Since August 15, 1947, the Indian government was perpetuated a treacherous and bloody campaign against Sikhs and other minorities residing in India. Promises made to the Sikh leaders of the time have been shamelessly broken and many acts of the Indian Constitution propounding equality have also been violated. Yet the western world has been kept in the dark to the extent of the atrocities which have been and still are occurring in that country. Sikhs around the world have tried varying methods to inform the world of the suppression and religious persecution of minorities occurring in India. This has been especially apparent through demonstrations, press conferences, lobbying, and delegations to the U.N.O. and other such bodies. The desecration of places of worship, gang rapes, jailing of individuals without the granting of bail, arrests without warrants, and slavery, still continue in India. All of these acts have been directly linked to the Indian government. But the world has turned a deaf ear to the cries of anguish uttered by the Sikhs. This is partly because the International Press has been denied access to India; hence the public has not been kept well informed. Any factual information brought out by Sikhs, which the Indian government finds to be against its interests is always distorted by the government agencies. The Indian government has been playing the part of “wolves in sheep’s’ clothing” to the point where only the keen observer is able to pick out the true nature of the government heading the “worlds’ largest democracy.”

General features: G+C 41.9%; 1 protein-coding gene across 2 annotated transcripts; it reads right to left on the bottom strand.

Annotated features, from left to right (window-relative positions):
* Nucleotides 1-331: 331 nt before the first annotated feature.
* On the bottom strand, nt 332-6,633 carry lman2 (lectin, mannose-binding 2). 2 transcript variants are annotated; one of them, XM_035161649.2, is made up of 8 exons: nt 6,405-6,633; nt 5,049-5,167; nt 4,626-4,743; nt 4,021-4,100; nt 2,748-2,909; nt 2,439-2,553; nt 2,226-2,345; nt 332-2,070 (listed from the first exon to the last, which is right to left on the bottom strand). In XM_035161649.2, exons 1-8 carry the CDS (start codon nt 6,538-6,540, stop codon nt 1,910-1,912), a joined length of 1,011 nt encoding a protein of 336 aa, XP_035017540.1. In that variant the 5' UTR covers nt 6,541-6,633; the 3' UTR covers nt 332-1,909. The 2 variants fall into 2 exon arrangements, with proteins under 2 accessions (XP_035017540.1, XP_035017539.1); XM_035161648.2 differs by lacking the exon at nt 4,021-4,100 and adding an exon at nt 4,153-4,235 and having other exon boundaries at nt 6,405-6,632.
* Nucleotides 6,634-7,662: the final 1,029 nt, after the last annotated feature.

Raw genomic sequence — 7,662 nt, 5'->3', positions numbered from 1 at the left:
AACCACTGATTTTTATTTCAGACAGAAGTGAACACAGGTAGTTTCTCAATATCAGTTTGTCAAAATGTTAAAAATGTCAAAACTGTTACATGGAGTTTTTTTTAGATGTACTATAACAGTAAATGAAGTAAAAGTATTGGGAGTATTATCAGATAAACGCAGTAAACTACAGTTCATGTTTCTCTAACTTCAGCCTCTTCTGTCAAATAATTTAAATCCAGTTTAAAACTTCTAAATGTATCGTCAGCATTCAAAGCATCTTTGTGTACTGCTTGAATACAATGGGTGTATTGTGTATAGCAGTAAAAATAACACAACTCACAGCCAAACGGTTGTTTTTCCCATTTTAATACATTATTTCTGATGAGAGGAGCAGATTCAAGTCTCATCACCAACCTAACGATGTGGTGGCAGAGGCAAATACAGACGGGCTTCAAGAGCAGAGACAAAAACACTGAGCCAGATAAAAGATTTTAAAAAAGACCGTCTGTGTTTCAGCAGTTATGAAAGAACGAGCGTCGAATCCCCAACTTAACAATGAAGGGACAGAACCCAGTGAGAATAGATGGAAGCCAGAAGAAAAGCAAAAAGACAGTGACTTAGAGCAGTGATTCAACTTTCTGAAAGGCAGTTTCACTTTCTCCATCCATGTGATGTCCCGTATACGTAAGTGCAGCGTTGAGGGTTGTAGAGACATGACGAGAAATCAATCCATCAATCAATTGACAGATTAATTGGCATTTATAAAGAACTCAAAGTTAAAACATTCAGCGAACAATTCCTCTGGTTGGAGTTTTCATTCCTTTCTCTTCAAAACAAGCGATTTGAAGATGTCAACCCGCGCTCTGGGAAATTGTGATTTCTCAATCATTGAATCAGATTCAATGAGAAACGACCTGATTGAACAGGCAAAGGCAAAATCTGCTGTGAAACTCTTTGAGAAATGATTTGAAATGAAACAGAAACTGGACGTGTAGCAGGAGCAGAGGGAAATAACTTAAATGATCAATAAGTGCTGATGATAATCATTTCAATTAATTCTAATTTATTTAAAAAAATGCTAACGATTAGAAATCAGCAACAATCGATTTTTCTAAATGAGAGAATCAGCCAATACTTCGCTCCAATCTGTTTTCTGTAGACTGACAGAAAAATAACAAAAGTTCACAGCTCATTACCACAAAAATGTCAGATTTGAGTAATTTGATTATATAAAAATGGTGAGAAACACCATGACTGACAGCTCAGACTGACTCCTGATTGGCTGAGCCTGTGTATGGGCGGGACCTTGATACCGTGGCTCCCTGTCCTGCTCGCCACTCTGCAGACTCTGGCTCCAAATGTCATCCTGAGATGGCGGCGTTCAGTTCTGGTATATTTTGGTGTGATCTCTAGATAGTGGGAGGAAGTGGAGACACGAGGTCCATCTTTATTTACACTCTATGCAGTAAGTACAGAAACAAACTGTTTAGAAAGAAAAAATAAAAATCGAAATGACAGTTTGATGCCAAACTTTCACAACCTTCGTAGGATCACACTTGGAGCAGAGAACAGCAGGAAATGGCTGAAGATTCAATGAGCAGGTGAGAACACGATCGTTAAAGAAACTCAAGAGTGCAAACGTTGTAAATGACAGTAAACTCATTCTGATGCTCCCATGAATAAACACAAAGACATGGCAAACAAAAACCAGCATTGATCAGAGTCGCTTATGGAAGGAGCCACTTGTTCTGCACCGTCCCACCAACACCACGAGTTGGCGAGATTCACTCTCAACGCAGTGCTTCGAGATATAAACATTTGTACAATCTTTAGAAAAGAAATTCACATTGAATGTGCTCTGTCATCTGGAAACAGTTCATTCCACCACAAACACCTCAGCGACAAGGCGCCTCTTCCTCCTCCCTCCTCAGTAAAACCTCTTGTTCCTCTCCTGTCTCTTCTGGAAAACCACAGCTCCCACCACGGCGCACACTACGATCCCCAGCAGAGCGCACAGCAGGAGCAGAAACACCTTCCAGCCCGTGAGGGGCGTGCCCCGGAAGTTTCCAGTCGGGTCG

The extensive variance in the cultural and religious philosophies makes it difficult for the outsider to comprehend the full complexity of the problem. Individually, each minority in India has suffered religious and social intolerances from the majority group, although the government has always presented India as a secular democracy. Common scenes in this secular country are such conflicts as those between the: Hindus and Bengalis in Assam; Hindus and Moslems in Bombay; Hindus and Telegus in Andhra Pradesh, Hindus and Untouchables in Gujarat; and Hindus and Sikhs in Panjab. From the political perspective, there have been injustices such as the declaration of a national emergency in 1975; dismantling of the government of Assam; forcible replacement of the Chief Ministers of Jammu Kashmir and Andhra Pradesh; dismantling of the Panjabi Akali Dal government three times since independence; and the imposition of martial law in Panjab since May 1984, which also resulted in the banning of all media from that state. All of these incidences and actions speak for themselves, and exemplify the exact state of affairs in India.